vegetable share FAQ

What happens to my produce if I go on vacation?

We’ve factored that in! Since most families are away at least once during the Summer season, we’re actually only charging for 16 weeks over a 17-week time period. Simple let us know at least a week in advance that you’ll be away, and we won’t pack a box for you that week.

If you’ll be away for more than 1 week: you’ll receive an extra box at the end of the season (or, a double portion another week, if you wish) to make up for the extra week you were away. Or, send a friend to pick up your Share the week you’re away.

What happens if I FORGET to pick up my box?

All boxes of produce (and Flower bouquets) must be picked up from the pickup location within the allotted hours (at the farm) or by 9pm on the day of delivery (in town). If a box is forgotten or if we don’t receive advance notice that it can’t be picked up, it is forfeited; we cannot offer refunds or replacements. It will be donated to another family or a food bank or processed on the farm.

How much food is in a box?

We’re offering a smaller box this year, which is pre-packed, so that there’s not too much food for smaller households. This way, everyone can have more flexibility with what produce they add to this core box to suit the needs of their household.

This pre-packed box will contain enough salad greens, bunched greens and additional items (such as tomatoes) for about 2 people. There will be 5 – 6 items in the box, and a full range of additional produce to select from.

If I’m growing produce in my garden, will there be overlap with what I receive in the Vegetable Share?

 We’ve specifically designed the Vegetable Share box as a small box of produce so that you can choose additional items that you’re NOT growing in your own garden. In this way, a Vegetable Share can integrate very well with our Seedling Share option. Grow some of your own, and fill in the gaps with what we’re producing on the farm. 

What kinds of vegetables can I expect to receive?

Expect to find a variety of in-season foods each week! Here's what we’ll pack each week (with slight variations, depending on the season):

  • 1 - 2 types of salad greens, such as spinach, baby lettuce mix, head lettuce, arugula, etc
  • tomatoes in the summer / asparagus in the spring
  • a root vegetable, such as carrots, beets, potatoes, sweet potatoes, radishes, salad turnips, etc
  • a type of cooking green, such as Swiss chard, kale, bok choy, etc
  • 1 - 2 items from the "onion family", such as onions, garlic, leeks, shallots, scallions
  • a fresh herb, such as cilantro, dill, basil, parsley, etc

There will be so much more produce available, to add on to this core box (especially in the summer). Beans, peas, melons, sweet corn, peppers, and so much more.

In general, there are more greens in the spring, more tender fruiting crops in the summer (tomatoes, cucumbers, beans), and lots of roots and storage vegetables in the fall.

Check out this chart for a more complete look at what to expect through the season.

What are the exact dates for picking up produce each season?

We’ll establish the start date closer to the beginning of the harvest season. The tentative start date for the Spring shares is the 1st week of May (running ‘til the 2nd week of June), and the tentative start date for the Summer shares is the 4th weekend of June (running ‘til the 1st / 2nd weekend of October, depending on whether you take a vacation week in the Summer).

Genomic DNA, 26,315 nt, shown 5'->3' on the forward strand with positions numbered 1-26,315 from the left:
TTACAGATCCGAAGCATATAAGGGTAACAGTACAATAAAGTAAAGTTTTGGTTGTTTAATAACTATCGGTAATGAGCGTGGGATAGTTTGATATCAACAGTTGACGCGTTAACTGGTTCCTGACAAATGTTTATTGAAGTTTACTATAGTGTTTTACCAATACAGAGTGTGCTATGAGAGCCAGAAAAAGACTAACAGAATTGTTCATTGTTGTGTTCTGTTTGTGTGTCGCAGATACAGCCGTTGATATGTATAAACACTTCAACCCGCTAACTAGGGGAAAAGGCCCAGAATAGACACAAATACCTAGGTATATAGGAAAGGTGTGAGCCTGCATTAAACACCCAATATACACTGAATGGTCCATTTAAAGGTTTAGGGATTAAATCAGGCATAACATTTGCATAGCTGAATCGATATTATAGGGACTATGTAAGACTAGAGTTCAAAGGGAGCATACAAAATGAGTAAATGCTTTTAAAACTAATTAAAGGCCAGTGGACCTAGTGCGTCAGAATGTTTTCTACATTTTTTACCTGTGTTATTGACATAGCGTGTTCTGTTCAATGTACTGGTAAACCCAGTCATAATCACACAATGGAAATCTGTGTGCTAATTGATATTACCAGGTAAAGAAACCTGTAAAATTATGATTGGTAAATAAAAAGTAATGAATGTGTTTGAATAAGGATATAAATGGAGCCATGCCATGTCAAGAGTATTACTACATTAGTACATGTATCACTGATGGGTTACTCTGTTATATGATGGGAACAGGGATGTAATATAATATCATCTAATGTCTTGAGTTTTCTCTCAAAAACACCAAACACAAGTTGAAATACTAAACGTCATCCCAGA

Is your produce certified organic?

Though we use exclusively organic and beyond-organic practices, our produce is not currently certified organic. A few of the reasons:

  • We sell all of our produce directly to our customers / members, which means that our produce doesn’t need the labelling that would be necessary if it was being wholesaled and handled by middlemen
  • We are very transparent with our customers about our growing methods, and invite conversations about it as well as the opportunity to see our production for yourselves.
  • Being a small farm, we’ve chosen to not take on the additional burdens of expense and paperwork involved with the certification
  • We feel that the organic term / label has been compromised by certain “industrial organic" practices, such as growing vegetables in water instead of soil, lack of soil-building practices, use of “organic-approved pesticides" (that are still harmful), allowing the use of compost materials from animals eating GMO feeds that are treated with pesticides, etc. We use very different farming practices than these. We never use pesticides, fungicides or herbicides of any sort.
  • We feel that there’s a higher standard beyond “organic", and though it’s not officially recognized, we are raising the bar by aiming to grow food with higher levels of nutrition; healthier plants that don’t require the use of pesticides or other emergency measures; creating a healthy soil food web that will fully nourish plants and suppress disease; growing plants with richer flavours; etc.

The integrity of what we produce is of utmost importance to us, and we go the extra mile (or ten) to ensure that we grow crops of high quality.

Why do you bring in some produce from other farms? What is the quality of this produce?

As much as we’d love to produce every single crop here, we’ve found that it’s not feasible for a few reasons:

  • We have a limited amount of land to work with, and simply run out of space! Therefore, we’ve chosen to outsource most of the crops that take up the most space, such as squashes, melons, sweet corn and potatoes. We grow some of them here, and then, instead of having only enough to offer a couple times in the season, we bring in more from the other farmers (since we all want more succulent melons and sweet corn!)